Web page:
In contrast the other two low risk of bias studies looking low intensity aerobic interventions found no significant difference between their intervention and control groups. Hurley et al (2015) conducted a 3-arm assessor blind RCT of an individualised walking programme, an exercise group intervention and usual care physiotherapy, in 246 patients aged 18-62 with CLBP. Participants were recruited from those seeking help at the local hospital and this was used as a baseline as opposed to trials from the general population, which require a baseline pain score for inclusion. The psychosocial baseline assessment of these patients suggests as a group they were representative of patients with yellow flags. The walking programme was individualised and education on functional restoration and addressing fears around movement and the patient’s understanding of their problem were addressed. Patients were given a pedometer to measure their initial activity. From then on they had weekly contact with a physiotherapist, with the aim to progress them to 30-minutes total daily walking 5 times a week. This is in line with the recommendations of the American College of Sports Medicine and previous studies (Garber et al 2011, Tully et al. 2005, 2007). The exercise group attended a class based on the back to fitness programme (Moffett and Frost 2000) endorsed by the UK National Institute of Clinical Excellence guidelines, once per week for eight consecutive weeks. The physiotherapists providing the usual physiotherapy were free to prescribe education, advice, manipulation and exercise as usual but could not refer patients to an exercise group or a walking programme. Similarly, Mannion et al. (1999) compared modern active physiotherapy, muscle reconditioning on training devices, and low-impact aerobics, each done twice a week over 3-months. Modern active physiotherapy was considered to be 30 minutes of individual therapy focused on improving functional capacity and instructions on ergonomic principles. This involved isometric exercises, Theraband exercises and use of general-strength training devices. In addition patients were given home exercises and encouraged to perform them. As is quite typical in many studies the specifics of what was actually done in terms of exercises and all acute variables remains a mystery. Muscle reconditioning involved 12-weeks on the David Back Clinic programme in groups of two to three, which uses progressive isoinertial strengthening in all three planes of motion in a patient’s pain free range of motion. Sessions are proceed by a 5-10 minute cycling or stepping warm up, and relaxation and further undefined strengthening exercises were done between isoinertial exercises. The aerobics and stretching class consisted of a class with 12 people maximum, lasting 1-hour done to music. The initial 20 minutes was used for static stretching and low intensity whole body aerobic exercise. This was followed by 30 minutes of exercises targeted primarily at the legs and trunk. The last 15 minutes was used for cool down and relaxation. 148 participants met the inclusion criteria and 16, 10.8%, dropped out during the study. The three groups did not differ significantly in terms of compliance with 84.1% completing all 24 sessions. Interestingly in both studies all interventions were equally efficacious, despite all three interventions targeting different aspects of physical conditioning. Mannion et al. (1999) suggest this shows that the mechanism of benefit may be more central and possibly due to challenging beliefs around physical activity and chronic low back pain. This is further supported by the correlation between improvement in fear avoidance beliefs and self rated disability. Furthermore these correlations were also present in the devices and aerobics group where these effects were still seen at 6-months, but not in the active physiotherapy group where they were not seen. There were also improvements in spinal flexion and these improvements were correlated with improvements in pain and intensity and self-rated disability. Hurley et al. (2015) highlight that whilst there was no difference in outcomes, the walking programme had the greatest adherence and the lowest costs.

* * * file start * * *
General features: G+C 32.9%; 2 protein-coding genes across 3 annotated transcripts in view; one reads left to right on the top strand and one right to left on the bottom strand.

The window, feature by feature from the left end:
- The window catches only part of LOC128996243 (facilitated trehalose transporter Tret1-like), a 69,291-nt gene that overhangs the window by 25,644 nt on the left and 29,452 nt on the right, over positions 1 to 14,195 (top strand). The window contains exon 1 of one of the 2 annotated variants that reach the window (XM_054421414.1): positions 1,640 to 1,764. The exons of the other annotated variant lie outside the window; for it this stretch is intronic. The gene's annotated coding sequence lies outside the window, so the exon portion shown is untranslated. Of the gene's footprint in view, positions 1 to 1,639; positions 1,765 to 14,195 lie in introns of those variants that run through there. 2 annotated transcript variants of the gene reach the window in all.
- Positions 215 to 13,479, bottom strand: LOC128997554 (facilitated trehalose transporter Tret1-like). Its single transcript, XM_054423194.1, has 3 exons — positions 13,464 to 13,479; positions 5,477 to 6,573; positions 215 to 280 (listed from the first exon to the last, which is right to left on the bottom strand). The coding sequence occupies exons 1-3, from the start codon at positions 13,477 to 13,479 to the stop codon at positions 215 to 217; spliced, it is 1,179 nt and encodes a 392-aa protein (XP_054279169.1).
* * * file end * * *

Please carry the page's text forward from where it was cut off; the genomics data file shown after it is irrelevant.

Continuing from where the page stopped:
Vincent et al. (2014) compared total body resistance training with lumbar extensor training and a control group in obese individuals. Resistance training sessions were carried out three times a week for 4-months. The total body training group did one set of 12 exercises, for 15 repetitions at 60% of repetition maximum, with 60 seconds rest between sets. Load was increased approximately 2% every week to maintain a BORG perceived exertion from 16-18. The lumbar extension group did just the lumbar extension exercise from the total body resistance-training group. For the first week they did two sets once a week and after that they did one set once a week with same acute variables as the total body group. As is typical in these studies no information on the tempo of the exercises was provided. The control group received advice on healthy nutrition via leaflet from the American Heart Association, information about back pain and information on bodyweight back strengthening exercises. The total body training group had greater reductions in self-reported disability as measured on the Oswestry Disability Index and Roland Morris Disability Questionnaire. Pain Catastrophizing Scale scores decreased in the total body training group more than in the control group at age 4-months. Lumbar extensor training and total body training both decreased walking and chair rise pain severity significantly more than the control. From this it is tempting to imply that the lumbar extensor training was sufficient to improve physical function whilst the total body training provided additional benefits to perceived disability and psychosocial factors.